Mitch McConnell’s Friends Are Being Oppressed By Liberal Thugs


Ed Kilgore is impressed with the flexibility of Mitch McConnell’s mind:

You have to hand it to Mitch McConnell. While other scandal-mad Republicans are off on a wild goose chase that could well end in 1998, McConnell’s focused on exploiting scandals to promote his very favorite cause, and his special gift to the corruption of American politics: hiding the identity of big campaign donors. His op-ed in today’s Washington Post aims at convincing us that conservative donors obviously need anonymity because they will otherwise be persecuted by Obama-inspired bureaucrats and union thugs.

In fairness, this has actually been the conservative party line ever since they did an abrupt U-turn after Citizens United and decided that disclosure of donors’ identities wasn’t something they approved of after all. From the very beginning, their claim has been that America’s right-wing millionaires need to keep their political affiliations private because otherwise liberals will hound them into….something. Even now, McConnell can’t really provide any specifics of just what would happen if donors had to make their donations public, and is instead reduced to muttering vaguely about Chicago thuggery, a “culture of intimidation,” and favoritism in awarding government contracts:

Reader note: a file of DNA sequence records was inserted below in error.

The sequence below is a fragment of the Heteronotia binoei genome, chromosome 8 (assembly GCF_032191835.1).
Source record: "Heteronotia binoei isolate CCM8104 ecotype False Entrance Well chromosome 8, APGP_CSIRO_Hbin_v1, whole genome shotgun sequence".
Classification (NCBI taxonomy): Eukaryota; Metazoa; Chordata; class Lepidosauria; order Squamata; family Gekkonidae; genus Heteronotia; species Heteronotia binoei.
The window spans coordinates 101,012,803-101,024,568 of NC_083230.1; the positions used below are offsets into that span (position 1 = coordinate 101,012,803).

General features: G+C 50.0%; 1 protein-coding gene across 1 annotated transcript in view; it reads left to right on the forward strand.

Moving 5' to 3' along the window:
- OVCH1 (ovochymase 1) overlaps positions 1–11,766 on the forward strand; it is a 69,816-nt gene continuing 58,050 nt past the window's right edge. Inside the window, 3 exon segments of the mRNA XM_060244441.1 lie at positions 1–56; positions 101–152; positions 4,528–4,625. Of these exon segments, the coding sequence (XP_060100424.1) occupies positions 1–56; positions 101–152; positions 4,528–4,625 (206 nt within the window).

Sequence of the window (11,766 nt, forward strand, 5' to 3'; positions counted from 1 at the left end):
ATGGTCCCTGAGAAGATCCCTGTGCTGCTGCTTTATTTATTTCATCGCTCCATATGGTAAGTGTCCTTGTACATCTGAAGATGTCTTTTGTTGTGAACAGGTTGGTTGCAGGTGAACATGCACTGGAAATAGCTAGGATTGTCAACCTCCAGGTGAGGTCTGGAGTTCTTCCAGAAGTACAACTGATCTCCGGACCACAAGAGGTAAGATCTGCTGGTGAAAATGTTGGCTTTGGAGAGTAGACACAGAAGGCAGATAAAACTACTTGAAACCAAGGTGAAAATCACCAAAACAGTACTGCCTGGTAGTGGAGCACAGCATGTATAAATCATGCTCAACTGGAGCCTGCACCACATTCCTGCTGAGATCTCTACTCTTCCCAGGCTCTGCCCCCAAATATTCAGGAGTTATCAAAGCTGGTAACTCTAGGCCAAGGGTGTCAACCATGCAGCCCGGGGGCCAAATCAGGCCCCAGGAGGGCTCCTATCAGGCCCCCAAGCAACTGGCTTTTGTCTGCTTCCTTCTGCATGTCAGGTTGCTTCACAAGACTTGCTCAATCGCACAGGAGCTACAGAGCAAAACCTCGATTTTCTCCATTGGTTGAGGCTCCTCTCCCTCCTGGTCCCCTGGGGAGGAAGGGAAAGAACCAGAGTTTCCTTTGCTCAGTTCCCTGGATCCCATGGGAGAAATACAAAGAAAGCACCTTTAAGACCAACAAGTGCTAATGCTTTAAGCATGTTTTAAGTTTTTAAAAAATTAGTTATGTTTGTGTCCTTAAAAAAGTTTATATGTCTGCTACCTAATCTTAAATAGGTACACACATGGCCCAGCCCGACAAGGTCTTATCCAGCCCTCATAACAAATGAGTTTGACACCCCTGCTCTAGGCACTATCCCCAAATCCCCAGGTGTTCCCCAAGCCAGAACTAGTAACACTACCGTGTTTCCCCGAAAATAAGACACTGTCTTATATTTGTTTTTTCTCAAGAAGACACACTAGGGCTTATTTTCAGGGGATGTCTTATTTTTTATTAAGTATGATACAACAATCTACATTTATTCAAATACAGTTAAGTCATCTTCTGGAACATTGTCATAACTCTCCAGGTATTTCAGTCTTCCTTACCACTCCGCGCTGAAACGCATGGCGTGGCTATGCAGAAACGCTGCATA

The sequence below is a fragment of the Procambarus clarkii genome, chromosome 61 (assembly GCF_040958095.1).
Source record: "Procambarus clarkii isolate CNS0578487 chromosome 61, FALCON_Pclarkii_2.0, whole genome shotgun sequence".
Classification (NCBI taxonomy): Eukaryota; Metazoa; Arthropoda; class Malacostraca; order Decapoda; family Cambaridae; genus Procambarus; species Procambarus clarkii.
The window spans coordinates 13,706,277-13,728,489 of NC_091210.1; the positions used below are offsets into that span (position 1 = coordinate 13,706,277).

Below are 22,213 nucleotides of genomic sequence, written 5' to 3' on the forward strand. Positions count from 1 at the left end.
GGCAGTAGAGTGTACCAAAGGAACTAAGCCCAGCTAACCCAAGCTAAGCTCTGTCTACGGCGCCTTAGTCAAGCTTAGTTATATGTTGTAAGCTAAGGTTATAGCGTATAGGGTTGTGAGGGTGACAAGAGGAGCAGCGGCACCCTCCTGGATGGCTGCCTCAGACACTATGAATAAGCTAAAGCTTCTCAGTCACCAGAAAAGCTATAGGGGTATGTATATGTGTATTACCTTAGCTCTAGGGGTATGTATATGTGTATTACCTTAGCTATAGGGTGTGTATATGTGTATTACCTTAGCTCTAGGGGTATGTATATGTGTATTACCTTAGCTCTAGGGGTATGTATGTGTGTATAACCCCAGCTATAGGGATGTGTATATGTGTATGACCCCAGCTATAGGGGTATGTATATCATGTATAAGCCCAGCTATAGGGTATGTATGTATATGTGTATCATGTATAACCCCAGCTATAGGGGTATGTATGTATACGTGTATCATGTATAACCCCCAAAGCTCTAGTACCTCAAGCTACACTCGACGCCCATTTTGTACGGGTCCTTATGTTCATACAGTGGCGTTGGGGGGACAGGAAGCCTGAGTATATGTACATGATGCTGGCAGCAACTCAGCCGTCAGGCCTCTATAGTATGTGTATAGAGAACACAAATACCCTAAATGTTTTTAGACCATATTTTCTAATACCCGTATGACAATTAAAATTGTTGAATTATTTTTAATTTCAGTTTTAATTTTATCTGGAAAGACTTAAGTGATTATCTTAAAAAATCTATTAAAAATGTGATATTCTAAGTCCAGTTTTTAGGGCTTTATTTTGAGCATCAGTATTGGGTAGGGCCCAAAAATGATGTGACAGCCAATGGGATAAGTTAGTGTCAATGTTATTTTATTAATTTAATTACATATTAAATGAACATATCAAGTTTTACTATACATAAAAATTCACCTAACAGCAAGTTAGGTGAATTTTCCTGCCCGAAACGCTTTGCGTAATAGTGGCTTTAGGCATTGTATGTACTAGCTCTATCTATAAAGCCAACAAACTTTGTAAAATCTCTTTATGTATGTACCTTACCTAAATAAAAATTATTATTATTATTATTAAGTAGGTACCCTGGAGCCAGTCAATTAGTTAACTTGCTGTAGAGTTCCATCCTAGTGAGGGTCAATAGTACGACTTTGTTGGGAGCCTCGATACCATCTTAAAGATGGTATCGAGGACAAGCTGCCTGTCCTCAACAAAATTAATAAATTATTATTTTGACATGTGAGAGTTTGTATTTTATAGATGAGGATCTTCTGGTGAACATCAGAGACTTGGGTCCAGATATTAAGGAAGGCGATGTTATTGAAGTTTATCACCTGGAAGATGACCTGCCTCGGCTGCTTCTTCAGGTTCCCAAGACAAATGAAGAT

These tactics are straight out of the left-wing playbook: Expose your opponents to public view, release the liberal thugs and hope the public pressure or unwanted attention scares them from supporting causes you oppose. This is what the administration has done through federal agencies such as the FCC and the FEC, and it’s what proponents of the Disclose Act plan to do with donor and member lists.

I’ll give him this much: supporting political causes does indeed expose you to pressure from people who don’t like your causes. This goes both ways, of course, and conservatives are just as fond of boycotts and picketing and demagoguery as lefties are. The question is why McConnell thinks not just that speech should be free of government interference, but should also be free of any consequences whatsoever. The marketplace of ideas is weak tea indeed when no one has any idea of just who’s saying what.

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